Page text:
Helen and Martin Schwartz Lectures in Jewish Studies
Professor Morgan received a B.A. from Syracuse University in 1965, Rabbinic Ordination and a Master in Hebrew Letters from the Hebrew Union College - Jewish Institute of Religion in 1970, and a Ph.D. in Philosophy from the University of Toronto in 1978. He was a member of Brasenose College, Oxford, in 1973-1974. He came to Indiana University in 1975, became Professor of Philosophy and Jewish Studies in 1990, and was Associate Dean of the Faculties from 1994-1996.
Professor Morgan is a historian of philosophy and Jewish religious thought. He has published extensively in Ancient Greek philosophy, early modern philosophy, and twentieth century philosophy and intellectual culture. His work on Plato's philosophy places it within the context of fourth century Greek history and religious life, and his treatment of figures such as Spinoza, Hobbes, Mendelssohn, Buber, and Rosenzweig similarly explores their philosophical and religious thinking in historical context. Professor Morgan is an expert on the work of Emil Fackenheim, one of the most important twentieth century Jewish philosophers and the preeminent post-Holocaust Jewish thinker, and he has published extensively on the impact of the Holocaust on Jewish thought, Western culture, and philosophy. He also works in ethics, political philosophy, and aesthetics. His most recent work is on the twentieth century French philosopher Emmanuel Levinas.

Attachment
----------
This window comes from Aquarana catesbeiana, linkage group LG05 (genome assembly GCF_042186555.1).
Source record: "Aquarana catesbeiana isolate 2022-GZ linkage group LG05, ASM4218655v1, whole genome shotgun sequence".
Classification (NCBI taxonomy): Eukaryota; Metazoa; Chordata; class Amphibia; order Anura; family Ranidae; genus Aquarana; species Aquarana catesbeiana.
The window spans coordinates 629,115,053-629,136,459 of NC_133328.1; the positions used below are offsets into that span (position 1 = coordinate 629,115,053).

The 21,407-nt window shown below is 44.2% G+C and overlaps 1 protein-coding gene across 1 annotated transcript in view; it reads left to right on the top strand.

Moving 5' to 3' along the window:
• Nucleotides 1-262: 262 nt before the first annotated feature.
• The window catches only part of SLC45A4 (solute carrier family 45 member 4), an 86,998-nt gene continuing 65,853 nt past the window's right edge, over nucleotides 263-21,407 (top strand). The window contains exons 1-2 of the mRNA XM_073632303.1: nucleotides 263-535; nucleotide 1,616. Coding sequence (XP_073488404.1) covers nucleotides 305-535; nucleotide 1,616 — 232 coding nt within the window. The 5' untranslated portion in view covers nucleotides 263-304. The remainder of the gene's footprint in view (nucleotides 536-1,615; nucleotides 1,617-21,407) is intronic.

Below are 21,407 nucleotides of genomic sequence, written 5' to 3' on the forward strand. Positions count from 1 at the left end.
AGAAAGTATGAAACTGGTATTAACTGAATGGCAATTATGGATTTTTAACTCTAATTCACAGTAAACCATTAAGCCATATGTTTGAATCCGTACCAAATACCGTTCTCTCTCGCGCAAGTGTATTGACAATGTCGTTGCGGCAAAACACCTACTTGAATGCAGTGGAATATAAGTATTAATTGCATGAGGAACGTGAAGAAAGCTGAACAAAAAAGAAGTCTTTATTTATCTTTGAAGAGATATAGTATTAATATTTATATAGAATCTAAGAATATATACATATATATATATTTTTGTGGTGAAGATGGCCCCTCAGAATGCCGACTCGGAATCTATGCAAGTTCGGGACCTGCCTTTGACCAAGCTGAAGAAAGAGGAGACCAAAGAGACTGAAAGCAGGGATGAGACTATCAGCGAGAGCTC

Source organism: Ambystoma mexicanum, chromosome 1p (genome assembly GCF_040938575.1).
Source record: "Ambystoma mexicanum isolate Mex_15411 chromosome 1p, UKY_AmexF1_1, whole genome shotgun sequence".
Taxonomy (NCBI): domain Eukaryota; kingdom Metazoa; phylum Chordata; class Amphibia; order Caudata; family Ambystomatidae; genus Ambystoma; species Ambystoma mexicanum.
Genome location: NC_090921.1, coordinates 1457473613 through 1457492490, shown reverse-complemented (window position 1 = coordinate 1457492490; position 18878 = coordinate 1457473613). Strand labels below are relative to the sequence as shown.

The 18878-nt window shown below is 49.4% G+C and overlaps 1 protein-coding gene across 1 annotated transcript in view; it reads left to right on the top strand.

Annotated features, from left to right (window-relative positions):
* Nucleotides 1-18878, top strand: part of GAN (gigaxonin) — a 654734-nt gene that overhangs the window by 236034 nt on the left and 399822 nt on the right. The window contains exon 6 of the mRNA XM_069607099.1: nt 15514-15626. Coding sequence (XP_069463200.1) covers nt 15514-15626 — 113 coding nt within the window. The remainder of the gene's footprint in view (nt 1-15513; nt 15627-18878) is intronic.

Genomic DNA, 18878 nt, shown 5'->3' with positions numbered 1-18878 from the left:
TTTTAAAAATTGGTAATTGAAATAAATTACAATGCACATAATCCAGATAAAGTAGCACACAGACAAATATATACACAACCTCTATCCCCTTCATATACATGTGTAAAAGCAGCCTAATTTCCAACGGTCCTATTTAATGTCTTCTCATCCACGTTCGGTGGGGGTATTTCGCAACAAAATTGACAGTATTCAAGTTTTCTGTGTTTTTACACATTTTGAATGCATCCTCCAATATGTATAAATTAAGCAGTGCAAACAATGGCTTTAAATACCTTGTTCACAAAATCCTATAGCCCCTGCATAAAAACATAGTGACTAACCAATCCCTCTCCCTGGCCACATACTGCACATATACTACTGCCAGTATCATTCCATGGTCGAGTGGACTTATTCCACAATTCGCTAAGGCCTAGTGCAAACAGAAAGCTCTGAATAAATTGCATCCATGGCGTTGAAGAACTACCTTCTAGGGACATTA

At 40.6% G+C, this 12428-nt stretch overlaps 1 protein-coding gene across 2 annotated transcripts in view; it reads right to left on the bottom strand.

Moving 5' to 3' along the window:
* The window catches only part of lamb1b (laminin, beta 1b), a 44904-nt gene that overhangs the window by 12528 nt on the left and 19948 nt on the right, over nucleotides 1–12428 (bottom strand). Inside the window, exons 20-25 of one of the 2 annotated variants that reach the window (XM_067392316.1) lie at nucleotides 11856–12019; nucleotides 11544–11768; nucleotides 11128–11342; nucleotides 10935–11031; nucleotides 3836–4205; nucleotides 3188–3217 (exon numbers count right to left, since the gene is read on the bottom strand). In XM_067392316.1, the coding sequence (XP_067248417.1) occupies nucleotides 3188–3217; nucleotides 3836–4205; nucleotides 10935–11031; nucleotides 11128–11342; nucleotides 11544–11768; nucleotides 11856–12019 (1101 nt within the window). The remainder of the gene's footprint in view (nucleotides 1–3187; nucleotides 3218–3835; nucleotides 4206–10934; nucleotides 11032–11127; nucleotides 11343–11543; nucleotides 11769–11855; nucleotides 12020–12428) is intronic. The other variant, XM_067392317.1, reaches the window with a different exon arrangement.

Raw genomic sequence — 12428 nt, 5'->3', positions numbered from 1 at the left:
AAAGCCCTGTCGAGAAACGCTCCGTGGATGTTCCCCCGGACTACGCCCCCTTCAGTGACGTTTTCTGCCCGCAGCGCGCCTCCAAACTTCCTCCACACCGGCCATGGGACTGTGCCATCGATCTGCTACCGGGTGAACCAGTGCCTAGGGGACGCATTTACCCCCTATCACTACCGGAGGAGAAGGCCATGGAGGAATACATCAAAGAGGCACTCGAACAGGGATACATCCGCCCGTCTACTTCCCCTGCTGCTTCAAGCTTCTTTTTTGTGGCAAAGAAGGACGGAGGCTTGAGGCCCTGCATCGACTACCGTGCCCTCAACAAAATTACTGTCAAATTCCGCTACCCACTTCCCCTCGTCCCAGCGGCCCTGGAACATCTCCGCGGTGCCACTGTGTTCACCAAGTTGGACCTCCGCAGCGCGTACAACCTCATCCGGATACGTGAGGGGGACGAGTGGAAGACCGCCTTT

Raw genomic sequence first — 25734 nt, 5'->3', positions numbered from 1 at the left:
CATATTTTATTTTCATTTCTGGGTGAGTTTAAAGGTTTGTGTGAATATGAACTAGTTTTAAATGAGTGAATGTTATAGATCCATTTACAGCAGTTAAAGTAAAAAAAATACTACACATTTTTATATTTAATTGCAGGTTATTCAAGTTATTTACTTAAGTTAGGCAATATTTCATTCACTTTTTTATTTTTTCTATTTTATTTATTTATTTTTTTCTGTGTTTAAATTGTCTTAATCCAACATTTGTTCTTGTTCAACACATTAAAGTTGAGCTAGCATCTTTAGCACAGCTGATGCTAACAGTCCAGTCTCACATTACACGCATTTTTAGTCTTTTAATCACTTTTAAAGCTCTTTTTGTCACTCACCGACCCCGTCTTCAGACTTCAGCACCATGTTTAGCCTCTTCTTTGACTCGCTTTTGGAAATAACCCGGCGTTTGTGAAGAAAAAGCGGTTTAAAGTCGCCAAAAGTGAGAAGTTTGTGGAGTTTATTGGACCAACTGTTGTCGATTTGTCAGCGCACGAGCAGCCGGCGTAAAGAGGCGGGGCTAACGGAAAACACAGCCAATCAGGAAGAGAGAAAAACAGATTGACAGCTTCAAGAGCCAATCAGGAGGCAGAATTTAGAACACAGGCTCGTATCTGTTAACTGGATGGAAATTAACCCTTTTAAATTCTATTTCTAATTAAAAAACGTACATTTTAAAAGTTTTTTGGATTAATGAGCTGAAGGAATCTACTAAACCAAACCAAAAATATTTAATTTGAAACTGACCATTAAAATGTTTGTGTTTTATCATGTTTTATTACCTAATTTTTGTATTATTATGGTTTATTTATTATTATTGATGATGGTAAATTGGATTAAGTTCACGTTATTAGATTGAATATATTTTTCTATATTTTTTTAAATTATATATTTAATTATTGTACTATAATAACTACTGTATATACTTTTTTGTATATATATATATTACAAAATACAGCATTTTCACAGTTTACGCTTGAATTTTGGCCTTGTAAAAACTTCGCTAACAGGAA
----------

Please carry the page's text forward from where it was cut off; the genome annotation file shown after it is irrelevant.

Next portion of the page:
Professor Morgan has written and edited fifteen books and published over one hundred articles and reviews. In 1982 he was awarded the Amoco Foundation Teaching Award and was named Chancellor's Professor in 2004.
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